The Motion Picture Assn. of America announced today (Dec. 14) that its member companies have filed lawsuits against individuals who operate servers that index illegal copies of movies and TV programs.

The Motion Picture Assn. of America announced today (Dec. 14) that its member companies have filed lawsuits against individuals who operate servers that index illegal copies of movies and TV programs. The servers are used on computer networks such as BitTorrent.

The MPAA also said it is working to shut down illegal servers on the eDonkey and DirectConnect networks by working with law-enforcement and civil authorities around the world.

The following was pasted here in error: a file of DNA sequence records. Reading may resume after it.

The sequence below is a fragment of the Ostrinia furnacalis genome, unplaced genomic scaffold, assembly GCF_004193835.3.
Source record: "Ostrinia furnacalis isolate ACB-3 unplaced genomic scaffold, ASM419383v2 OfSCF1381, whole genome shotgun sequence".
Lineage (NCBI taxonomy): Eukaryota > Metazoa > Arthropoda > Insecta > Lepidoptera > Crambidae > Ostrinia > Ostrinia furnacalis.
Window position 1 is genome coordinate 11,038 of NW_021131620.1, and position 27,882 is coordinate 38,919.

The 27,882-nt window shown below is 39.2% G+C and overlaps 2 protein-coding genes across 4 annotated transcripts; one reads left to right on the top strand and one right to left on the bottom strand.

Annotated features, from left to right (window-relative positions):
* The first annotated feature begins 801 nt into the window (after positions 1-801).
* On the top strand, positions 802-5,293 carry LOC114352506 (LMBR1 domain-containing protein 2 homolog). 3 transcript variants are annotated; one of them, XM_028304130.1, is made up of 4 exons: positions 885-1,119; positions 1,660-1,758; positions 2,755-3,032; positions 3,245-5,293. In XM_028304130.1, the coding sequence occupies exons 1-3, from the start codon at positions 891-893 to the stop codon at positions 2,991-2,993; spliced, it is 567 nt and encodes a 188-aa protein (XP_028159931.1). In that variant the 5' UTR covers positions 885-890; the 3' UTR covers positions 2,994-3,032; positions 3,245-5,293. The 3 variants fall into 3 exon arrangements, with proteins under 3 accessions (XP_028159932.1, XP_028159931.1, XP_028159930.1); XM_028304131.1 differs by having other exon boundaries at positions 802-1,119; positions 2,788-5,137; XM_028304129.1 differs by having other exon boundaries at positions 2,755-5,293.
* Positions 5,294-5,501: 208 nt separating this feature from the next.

John Malcolm, senior VP and director of worldwide anti-piracy operations for the MPAA, says in a statement, “The operators of these servers exercise total control over which files are included on their servers and even determine if some kinds of files aren’t allowed. For instance, some operators won’t post pornography on their systems, but they have no compunction allowing illegal files of copyrighted movies and TV shows to flow through their servers. We are moving to stop that. The message today is clear: If you illegally trade movies online, we can find you and we will hold you accountable.”

The MPAA, with the help of local rights-holder organizations, has been sending cease-and-desist letters to worldwide Internet service providers that host DirectConnect hubs and eDonkey servers. The trade group has also launched litigation against individual file-sharers.

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